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So you want to publish a book: audiobooks and ebooks

This series was originally posted in 2008

As I’ve stated in previous posts, the most inexpensive way to sell a book is electronically. There are no shipping costs to consider and no ongoing production costs to factor in once the audio or ebook version is ready to go.

The ebook version is the easiest to sell online. As part of our arrangement with Heidy Lawrence, when the book was ready for the printer we received a PDF of the ebook, ready for our online store. That was included on in the initial estimate.

There are also online distributors that deal exclusively with both audiobooks and e-books – such as audible.com and Overdrive.com.

In the future, I’ll talk in more detail about the benefits of ebooks and distribution methods to help you expand your market across the world.

The audiobook is a bit of a challenge. It usually involves hiring a professional voice actor and booking some studio time. It may be tempting to save money and do it yourself at home – but don’t waste your time. Your audiobook is likely to turn out like one those reno shows, where the amateur decides to do all the work themselves, blowing timelines, budgets and ending up with a substandard job.

Invest a little here and you’ll have it over and done with in a week. For Moose we used Clare Burt Studio in Toronto and hired Barrie Bailey to do the reading. Here is a short clip from the studio of Barrie reading from Chapter one.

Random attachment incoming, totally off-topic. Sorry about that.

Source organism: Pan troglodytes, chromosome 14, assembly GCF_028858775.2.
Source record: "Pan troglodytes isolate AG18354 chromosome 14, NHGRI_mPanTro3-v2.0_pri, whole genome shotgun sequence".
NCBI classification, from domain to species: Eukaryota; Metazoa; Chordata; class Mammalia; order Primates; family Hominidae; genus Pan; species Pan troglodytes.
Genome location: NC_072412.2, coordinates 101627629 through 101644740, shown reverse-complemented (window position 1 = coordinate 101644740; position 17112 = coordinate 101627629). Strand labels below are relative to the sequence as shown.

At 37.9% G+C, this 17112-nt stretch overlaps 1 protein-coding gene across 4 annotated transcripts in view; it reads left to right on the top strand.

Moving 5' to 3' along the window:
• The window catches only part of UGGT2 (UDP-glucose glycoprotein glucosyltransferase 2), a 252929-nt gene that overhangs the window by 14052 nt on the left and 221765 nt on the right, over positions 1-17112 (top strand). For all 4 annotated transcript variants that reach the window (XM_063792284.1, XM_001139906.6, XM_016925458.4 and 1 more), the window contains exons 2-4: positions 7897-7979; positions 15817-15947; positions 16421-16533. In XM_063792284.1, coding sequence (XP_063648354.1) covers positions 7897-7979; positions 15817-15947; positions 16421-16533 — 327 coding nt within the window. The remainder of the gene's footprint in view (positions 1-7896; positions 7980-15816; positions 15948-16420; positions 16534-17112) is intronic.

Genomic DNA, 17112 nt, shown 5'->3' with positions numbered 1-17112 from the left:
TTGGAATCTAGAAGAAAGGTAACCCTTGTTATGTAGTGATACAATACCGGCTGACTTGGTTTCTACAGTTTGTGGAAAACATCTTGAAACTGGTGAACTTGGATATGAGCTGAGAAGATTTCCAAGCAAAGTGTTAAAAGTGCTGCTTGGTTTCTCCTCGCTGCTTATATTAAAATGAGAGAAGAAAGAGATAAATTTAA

So you want to publish a book: self publishing & project management

This series was originally posted in 2008

To self-publish or go with a one of the big guys
One of the first questions I was asked (after how long does a book have to be?) by more than one person was how do you get a book deal? Well, if I’ve learned anything from the last five months, it’s that you don’t need a book deal to get a book published. And frankly, there’s not much hope for an unknown writer sending in an unsolicited manuscript to a large publisher anyway, so it’s really up to you.

For the purposes of this blog series, I’m going to assume that you’re going to self-publish your opus. The risks are great, but the potential reward is greater. Why? You front the money- risk. You keep all the profit – reward.

And for the second question, Moose on the Table was about 52000 words or 120 single spaced pages on MS WORD that came out to a 176 page softcover.

Project management
So you know you’re going to go forward and get the book out there. How do you arrange typesetting, printing, find editors, illustrators, and distribution? A good project manager should be able to help you with all of this and pull together a budget based on what you need. You may be surprised to learn that typesetting and printing costs – while substantial are actually a very small percentage of your overall budget.

With Moose on the Table – we went with Heidy Lawrence and Associates. You can find out more about her operation at www.wemakebooks.ca.

Heidy sourced out 6 different printers to get the best unit cost. She also took care of the typsetting, cover design, and look and feel of the book, from a font and layout perspective. Most importantly, she was able to provide us with a short ist of highly experienced editors and illustrators.

In the end, we went with Donald Bastian as the editor and William Kimber as our illustrator.